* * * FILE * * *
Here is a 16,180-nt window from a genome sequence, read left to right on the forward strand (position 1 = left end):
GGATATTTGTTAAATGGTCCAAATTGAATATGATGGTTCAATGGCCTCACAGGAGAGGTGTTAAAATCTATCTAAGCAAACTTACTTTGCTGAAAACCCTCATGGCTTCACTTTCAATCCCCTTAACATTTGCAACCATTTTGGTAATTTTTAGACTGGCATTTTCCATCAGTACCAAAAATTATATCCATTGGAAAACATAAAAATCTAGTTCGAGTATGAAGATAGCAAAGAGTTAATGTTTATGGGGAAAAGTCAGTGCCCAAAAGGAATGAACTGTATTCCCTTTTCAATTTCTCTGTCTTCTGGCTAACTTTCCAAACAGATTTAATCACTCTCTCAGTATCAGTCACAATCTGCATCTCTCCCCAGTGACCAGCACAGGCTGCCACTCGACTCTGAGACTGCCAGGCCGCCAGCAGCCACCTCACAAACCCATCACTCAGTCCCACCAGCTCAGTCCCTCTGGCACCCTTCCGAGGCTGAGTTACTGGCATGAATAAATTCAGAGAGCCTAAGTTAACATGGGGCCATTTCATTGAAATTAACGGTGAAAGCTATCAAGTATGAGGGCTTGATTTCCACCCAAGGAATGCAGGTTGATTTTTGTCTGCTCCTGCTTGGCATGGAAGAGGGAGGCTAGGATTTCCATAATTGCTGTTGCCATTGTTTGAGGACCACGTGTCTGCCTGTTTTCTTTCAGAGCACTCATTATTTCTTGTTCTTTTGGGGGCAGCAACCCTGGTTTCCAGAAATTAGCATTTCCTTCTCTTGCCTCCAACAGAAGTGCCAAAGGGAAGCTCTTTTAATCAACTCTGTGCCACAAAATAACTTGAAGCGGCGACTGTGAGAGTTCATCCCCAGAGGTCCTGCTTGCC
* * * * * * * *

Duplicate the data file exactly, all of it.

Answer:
Here is a 16,180-nt window from a genome sequence, read left to right on the forward strand (position 1 = left end):
GGATATTTGTTAAATGGTCCAAATTGAATATGATGGTTCAATGGCCTCACAGGAGAGGTGTTAAAATCTATCTAAGCAAACTTACTTTGCTGAAAACCCTCATGGCTTCACTTTCAATCCCCTTAACATTTGCAACCATTTTGGTAATTTTTAGACTGGCATTTTCCATCAGTACCAAAAATTATATCCATTGGAAAACATAAAAATCTAGTTCGAGTATGAAGATAGCAAAGAGTTAATGTTTATGGGGAAAAGTCAGTGCCCAAAAGGAATGAACTGTATTCCCTTTTCAATTTCTCTGTCTTCTGGCTAACTTTCCAAACAGATTTAATCACTCTCTCAGTATCAGTCACAATCTGCATCTCTCCCCAGTGACCAGCACAGGCTGCCACTCGACTCTGAGACTGCCAGGCCGCCAGCAGCCACCTCACAAACCCATCACTCAGTCCCACCAGCTCAGTCCCTCTGGCACCCTTCCGAGGCTGAGTTACTGGCATGAATAAATTCAGAGAGCCTAAGTTAACATGGGGCCATTTCATTGAAATTAACGGTGAAAGCTATCAAGTATGAGGGCTTGATTTCCACCCAAGGAATGCAGGTTGATTTTTGTCTGCTCCTGCTTGGCATGGAAGAGGGAGGCTAGGATTTCCATAATTGCTGTTGCCATTGTTTGAGGACCACGTGTCTGCCTGTTTTCTTTCAGAGCACTCATTATTTCTTGTTCTTTTGGGGGCAGCAACCCTGGTTTCCAGAAATTAGCATTTCCTTCTCTTGCCTCCAACAGAAGTGCCAAAGGGAAGCTCTTTTAATCAACTCTGTGCCACAAAATAACTTGAAGCGGCGACTGTGAGAGTTCATCCCCAGAGGTCCTGCTTGCC